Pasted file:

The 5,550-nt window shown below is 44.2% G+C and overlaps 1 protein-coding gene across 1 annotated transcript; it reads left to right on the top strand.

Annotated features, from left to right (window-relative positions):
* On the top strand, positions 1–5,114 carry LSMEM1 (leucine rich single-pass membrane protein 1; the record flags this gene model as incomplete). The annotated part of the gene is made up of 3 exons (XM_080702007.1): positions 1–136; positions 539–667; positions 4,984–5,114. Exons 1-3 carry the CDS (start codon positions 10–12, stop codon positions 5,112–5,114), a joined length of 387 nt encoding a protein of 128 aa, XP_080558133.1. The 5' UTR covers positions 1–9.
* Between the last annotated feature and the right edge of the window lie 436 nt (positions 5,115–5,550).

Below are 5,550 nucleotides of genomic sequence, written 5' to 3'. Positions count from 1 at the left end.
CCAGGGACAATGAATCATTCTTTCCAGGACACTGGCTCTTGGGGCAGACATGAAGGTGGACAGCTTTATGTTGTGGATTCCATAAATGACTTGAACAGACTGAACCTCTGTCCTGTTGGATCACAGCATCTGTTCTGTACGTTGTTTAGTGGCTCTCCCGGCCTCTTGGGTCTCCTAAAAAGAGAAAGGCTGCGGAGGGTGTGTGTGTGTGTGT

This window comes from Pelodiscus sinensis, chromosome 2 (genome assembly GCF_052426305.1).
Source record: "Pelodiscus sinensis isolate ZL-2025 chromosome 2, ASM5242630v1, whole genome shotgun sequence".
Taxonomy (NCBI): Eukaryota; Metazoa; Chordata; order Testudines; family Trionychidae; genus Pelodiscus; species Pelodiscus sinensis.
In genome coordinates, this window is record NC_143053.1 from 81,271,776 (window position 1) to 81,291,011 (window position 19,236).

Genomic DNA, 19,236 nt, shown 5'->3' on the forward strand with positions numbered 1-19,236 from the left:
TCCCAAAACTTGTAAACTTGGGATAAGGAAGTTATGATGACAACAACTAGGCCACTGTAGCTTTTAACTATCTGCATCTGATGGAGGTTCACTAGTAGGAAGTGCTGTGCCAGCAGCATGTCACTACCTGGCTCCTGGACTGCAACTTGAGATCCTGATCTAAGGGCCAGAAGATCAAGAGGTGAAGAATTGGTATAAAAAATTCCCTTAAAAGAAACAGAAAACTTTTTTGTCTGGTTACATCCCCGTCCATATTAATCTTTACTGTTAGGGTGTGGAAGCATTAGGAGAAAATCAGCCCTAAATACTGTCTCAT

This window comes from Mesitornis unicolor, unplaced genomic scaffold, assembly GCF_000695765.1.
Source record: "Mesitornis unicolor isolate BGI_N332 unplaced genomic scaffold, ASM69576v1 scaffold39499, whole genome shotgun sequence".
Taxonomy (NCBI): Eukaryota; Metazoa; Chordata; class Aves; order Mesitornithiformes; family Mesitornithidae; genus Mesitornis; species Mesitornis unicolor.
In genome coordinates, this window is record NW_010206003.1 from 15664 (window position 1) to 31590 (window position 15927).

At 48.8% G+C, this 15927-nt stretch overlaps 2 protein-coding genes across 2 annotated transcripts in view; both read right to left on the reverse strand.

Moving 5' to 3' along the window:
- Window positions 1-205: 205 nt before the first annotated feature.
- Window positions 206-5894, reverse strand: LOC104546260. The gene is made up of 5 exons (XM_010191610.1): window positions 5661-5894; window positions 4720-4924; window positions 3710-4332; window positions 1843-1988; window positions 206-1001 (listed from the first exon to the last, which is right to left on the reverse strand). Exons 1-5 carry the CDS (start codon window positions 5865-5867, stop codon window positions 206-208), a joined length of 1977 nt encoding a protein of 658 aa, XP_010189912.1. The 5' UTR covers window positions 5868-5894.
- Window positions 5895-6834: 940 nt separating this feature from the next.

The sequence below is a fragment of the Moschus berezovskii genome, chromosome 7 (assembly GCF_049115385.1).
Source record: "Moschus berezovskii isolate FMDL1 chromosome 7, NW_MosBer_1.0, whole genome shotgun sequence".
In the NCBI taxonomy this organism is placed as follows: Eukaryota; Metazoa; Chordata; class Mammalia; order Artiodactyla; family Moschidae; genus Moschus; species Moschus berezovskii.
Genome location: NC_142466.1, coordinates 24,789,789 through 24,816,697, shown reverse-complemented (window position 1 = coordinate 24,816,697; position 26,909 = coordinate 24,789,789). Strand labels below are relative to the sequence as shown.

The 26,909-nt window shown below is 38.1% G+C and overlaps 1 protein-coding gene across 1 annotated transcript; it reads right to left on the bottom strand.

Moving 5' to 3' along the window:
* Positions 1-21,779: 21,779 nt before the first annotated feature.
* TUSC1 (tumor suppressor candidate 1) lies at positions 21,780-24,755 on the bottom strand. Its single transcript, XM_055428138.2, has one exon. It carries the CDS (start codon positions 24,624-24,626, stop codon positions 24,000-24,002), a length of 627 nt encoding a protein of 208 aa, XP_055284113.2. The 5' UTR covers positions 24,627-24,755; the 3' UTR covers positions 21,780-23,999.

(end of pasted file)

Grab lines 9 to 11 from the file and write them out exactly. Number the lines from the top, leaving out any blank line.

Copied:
Taxonomy (NCBI): Eukaryota; Metazoa; Chordata; order Testudines; family Trionychidae; genus Pelodiscus; species Pelodiscus sinensis.
In genome coordinates, this window is record NC_143053.1 from 81,271,776 (window position 1) to 81,291,011 (window position 19,236).

Genomic DNA, 19,236 nt, shown 5'->3' on the forward strand with positions numbered 1-19,236 from the left: